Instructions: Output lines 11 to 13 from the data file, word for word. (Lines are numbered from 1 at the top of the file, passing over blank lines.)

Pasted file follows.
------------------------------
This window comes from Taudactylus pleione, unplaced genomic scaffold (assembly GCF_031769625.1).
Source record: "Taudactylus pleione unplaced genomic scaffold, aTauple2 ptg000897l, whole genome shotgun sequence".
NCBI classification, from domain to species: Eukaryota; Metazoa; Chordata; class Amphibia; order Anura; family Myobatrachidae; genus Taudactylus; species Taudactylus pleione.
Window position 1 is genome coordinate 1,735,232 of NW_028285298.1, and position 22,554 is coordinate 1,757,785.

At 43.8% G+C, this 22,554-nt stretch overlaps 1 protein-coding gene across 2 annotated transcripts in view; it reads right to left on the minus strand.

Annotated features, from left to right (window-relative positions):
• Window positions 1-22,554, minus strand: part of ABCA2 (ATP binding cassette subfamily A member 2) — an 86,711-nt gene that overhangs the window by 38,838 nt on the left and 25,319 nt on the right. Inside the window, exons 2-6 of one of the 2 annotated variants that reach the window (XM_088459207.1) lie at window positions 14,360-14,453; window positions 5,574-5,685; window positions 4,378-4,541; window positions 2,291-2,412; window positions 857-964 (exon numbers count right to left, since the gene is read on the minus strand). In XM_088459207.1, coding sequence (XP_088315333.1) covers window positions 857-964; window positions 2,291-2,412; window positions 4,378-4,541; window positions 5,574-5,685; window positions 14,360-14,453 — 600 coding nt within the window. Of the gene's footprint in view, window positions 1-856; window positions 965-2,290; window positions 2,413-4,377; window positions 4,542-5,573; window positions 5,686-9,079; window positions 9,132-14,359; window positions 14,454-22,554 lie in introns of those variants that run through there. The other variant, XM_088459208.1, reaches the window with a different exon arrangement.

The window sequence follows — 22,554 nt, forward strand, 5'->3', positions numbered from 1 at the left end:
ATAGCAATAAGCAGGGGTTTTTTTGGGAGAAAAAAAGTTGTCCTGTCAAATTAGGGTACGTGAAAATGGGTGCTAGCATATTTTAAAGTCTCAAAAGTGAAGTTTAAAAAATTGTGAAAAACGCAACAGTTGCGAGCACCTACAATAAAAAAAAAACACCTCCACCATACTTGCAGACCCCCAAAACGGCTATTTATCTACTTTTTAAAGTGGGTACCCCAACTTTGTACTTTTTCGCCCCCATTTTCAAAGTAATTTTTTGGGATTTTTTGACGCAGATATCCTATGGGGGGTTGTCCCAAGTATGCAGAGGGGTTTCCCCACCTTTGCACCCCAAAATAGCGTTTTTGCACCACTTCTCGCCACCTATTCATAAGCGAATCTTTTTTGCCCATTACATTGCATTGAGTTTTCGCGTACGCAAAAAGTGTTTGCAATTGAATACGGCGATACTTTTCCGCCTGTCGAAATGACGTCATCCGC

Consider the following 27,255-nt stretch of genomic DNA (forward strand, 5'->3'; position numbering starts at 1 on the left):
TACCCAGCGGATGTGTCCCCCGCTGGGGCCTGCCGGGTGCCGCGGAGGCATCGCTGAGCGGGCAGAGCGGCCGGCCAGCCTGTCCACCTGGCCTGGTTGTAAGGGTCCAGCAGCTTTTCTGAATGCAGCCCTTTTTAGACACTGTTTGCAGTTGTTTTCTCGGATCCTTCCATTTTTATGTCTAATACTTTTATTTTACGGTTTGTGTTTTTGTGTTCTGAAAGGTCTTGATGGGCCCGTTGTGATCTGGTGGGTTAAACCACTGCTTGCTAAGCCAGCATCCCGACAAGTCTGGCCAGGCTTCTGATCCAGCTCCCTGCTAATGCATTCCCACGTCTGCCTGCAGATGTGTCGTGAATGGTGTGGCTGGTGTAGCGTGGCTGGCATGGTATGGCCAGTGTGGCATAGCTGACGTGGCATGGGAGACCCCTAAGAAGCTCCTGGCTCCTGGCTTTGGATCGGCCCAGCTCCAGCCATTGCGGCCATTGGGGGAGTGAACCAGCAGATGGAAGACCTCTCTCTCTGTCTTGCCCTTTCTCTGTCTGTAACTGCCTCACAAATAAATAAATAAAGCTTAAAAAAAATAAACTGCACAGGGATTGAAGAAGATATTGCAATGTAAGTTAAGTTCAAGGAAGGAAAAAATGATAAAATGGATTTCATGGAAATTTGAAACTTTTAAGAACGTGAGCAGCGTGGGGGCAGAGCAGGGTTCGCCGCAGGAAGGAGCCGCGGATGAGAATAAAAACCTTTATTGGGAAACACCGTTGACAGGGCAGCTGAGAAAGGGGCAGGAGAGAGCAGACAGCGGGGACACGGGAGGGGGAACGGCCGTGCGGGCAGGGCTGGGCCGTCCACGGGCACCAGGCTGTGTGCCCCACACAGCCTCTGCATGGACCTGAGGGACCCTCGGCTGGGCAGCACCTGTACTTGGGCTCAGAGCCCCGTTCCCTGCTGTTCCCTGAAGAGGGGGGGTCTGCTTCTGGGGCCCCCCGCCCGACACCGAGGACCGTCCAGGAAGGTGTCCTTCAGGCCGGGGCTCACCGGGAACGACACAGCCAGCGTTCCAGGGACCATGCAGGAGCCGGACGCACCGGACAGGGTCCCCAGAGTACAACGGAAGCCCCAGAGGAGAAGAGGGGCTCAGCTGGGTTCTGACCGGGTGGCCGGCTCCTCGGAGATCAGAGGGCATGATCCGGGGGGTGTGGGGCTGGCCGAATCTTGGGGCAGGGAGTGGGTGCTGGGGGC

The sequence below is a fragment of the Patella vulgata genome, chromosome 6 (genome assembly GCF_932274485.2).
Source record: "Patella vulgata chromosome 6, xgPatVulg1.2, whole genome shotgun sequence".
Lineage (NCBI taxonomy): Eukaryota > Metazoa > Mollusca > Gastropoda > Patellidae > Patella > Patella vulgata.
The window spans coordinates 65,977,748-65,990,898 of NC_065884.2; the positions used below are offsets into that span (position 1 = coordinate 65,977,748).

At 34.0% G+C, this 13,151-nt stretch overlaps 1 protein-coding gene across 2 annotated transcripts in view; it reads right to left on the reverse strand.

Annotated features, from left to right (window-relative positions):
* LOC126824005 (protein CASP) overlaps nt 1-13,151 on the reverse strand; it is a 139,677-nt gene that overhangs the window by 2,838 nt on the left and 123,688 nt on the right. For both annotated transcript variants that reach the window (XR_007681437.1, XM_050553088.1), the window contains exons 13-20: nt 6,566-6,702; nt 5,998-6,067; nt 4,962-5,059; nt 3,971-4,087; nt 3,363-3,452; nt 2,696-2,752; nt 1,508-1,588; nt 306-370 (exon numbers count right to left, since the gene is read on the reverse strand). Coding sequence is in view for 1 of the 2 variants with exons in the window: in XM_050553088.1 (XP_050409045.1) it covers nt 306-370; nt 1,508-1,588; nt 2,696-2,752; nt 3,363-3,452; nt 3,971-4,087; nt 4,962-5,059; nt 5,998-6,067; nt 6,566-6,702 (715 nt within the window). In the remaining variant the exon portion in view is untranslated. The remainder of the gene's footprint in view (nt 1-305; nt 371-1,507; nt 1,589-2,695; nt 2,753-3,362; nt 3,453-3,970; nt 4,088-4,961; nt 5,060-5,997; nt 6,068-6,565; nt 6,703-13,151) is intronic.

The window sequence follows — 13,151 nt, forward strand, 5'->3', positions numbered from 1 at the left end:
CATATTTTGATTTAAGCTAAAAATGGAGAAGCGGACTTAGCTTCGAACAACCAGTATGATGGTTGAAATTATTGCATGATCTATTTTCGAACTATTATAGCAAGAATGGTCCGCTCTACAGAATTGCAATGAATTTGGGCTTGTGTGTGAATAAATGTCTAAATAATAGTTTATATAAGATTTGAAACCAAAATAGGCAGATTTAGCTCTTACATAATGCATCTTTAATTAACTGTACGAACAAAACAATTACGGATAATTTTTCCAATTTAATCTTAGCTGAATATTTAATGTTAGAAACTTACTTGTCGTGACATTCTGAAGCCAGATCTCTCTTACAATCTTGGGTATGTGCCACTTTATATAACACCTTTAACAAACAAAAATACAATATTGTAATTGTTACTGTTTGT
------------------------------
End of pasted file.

TACCCAGCGGATGTGTCCCCCGCTGGGGCCTGCCGGGTGCCGCGGAGGCATCGCTGAGCGGGCAGAGCGGCCGGCCAGCCTGTCCACCTGGCCTGGTTGTAAGGGTCCAGCAGCTTTTCTGAATGCAGCCCTTTTTAGACACTGTTTGCAGTTGTTTTCTCGGATCCTTCCATTTTTATGTCTAATACTTTTATTTTACGGTTTGTGTTTTTGTGTTCTGAAAGGTCTTGATGGGCCCGTTGTGATCTGGTGGGTTAAACCACTGCTTGCTAAGCCAGCATCCCGACAAGTCTGGCCAGGCTTCTGATCCAGCTCCCTGCTAATGCATTCCCACGTCTGCCTGCAGATGTGTCGTGAATGGTGTGGCTGGTGTAGCGTGGCTGGCATGGTATGGCCAGTGTGGCATAGCTGACGTGGCATGGGAGACCCCTAAGAAGCTCCTGGCTCCTGGCTTTGGATCGGCCCAGCTCCAGCCATTGCGGCCATTGGGGGAGTGAACCAGCAGATGGAAGACCTCTCTCTCTGTCTTGCCCTTTCTCTGTCTGTAACTGCCTCACAAATAAATAAATAAAGCTTAAAAAAAATAAACTGCACAGGGATTGAAGAAGATATTGCAATGTAAGTTAAGTTCAAGGAAGGAAAAAATGATAAAATGGATTTCATGGAAATTTGAAACTTTTAAGAACGTGAGCAGCGTGGGGGCAGAGCAGGGTTCGCCGCAGGAAGGAGCCGCGGATGAGAATAAAAACCTTTATTGGGAAACACCGTTGACAGGGCAGCTGAGAAAGGGGCAGGAGAGAGCAGACAGCGGGGACACGGGAGGGGGAACGGCCGTGCGGGCAGGGCTGGGCCGTCCACGGGCACCAGGCTGTGTGCCCCACACAGCCTCTGCATGGACCTGAGGGACCCTCGGCTGGGCAGCACCTGTACTTGGGCTCAGAGCCCCGTTCCCTGCTGTTCCCTGAAGAGGGGGGGTCTGCTTCTGGGGCCCCCCGCCCGACACCGAGGACCGTCCAGGAAGGTGTCCTTCAGGCCGGGGCTCACCGGGAACGACACAGCCAGCGTTCCAGGGACCATGCAGGAGCCGGACGCACCGGACAGGGTCCCCAGAGTACAACGGAAGCCCCAGAGGAGAAGAGGGGCTCAGCTGGGTTCTGACCGGGTGGCCGGCTCCTCGGAGATCAGAGGGCATGATCCGGGGGGTGTGGGGCTGGCCGAATCTTGGGGCAGGGAGTGGGTGCTGGGGGC

The sequence below is a fragment of the Patella vulgata genome, chromosome 6 (genome assembly GCF_932274485.2).
Source record: "Patella vulgata chromosome 6, xgPatVulg1.2, whole genome shotgun sequence".